abstract = "Introduction: Heat-shock proteins (HSPs) are highly conserved, stress-induced proteins that function as chaperones, stabilizing proteins and delivering peptides. Tumor-derived HSP peptide complexes (HSPPCs) induced immunity against several malignancies in preclinical models, exhibiting activity across tumor types. Areas covered: HSPPC-based vaccination showed clinical activity in subsets of patients with different malignancies (e.g., gastric, colorectal, pancreatic, ovarian cancer, and glioblastoma). In Phase III clinical trials for advanced melanoma and renal cell carcinoma patients, HSPPC-based vaccine demonstrated an excellent safety profile, thus emerging as a flexible tumor- and patient-specific therapeutic approach. Expert opinion: Melanoma, renal clear cell carcinoma, and glioblastoma are among suitable targets for HSP-based treatment as demonstrated by immune responses and clinical activity observed in subsets of patients, mainly those with early stage of disease and limited tumor burden. In order to further improve clinical activity, combinations of HSPPC-based vaccines with mutation-driven therapies, antiangiogenic agents, or immunomodulating monoclonal antibodies should be tested in controlled clinical trials.",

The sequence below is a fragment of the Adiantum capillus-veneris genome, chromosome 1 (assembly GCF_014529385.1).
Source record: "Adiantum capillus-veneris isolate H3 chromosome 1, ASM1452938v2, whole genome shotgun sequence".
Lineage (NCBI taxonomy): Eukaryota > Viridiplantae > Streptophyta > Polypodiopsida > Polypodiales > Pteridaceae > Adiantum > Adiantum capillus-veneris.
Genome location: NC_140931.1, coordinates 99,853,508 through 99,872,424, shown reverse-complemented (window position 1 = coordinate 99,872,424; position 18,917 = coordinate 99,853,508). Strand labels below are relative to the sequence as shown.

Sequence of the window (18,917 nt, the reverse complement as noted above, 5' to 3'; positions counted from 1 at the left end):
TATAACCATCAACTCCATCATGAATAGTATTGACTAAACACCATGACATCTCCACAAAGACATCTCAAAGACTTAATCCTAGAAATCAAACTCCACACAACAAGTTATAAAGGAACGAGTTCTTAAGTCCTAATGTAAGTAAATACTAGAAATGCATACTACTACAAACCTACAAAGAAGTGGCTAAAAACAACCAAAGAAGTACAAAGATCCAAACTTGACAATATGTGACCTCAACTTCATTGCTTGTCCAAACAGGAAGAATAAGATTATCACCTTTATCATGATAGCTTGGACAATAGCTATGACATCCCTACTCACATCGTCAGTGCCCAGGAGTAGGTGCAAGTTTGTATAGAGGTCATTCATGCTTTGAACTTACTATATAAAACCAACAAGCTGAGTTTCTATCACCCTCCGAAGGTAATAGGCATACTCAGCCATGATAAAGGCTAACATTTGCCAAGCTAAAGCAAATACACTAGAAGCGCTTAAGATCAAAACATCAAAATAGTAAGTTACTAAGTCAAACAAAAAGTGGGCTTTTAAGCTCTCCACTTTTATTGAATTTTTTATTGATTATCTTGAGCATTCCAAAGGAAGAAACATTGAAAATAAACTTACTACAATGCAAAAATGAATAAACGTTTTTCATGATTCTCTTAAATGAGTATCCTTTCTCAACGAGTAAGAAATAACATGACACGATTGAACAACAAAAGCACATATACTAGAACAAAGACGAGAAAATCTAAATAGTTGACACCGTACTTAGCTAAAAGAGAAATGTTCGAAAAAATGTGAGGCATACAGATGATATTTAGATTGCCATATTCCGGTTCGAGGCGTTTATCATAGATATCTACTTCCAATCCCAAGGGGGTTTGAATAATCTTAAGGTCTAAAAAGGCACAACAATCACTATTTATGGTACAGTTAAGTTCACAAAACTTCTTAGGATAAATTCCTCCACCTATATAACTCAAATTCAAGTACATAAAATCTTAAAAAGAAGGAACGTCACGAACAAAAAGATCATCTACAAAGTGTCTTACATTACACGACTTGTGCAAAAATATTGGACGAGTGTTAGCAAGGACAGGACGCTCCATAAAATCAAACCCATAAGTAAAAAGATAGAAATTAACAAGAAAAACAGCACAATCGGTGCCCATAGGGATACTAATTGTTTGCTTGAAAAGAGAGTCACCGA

keywords = "Heat-shock protein, Immunotherapy, Melanoma",
author = "Giulio Tosti and Emilia Cocorocchio and Elisabetta Pennacchioli and Ferrucci, {Pier Francesco} and Alessandro Testori and Chiara Martinoli",
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AU - Tosti, Giulio

AU - Cocorocchio, Emilia

AU - Pennacchioli, Elisabetta

AU - Ferrucci, Pier Francesco

AU - Testori, Alessandro

AU - Martinoli, Chiara

PY - 2014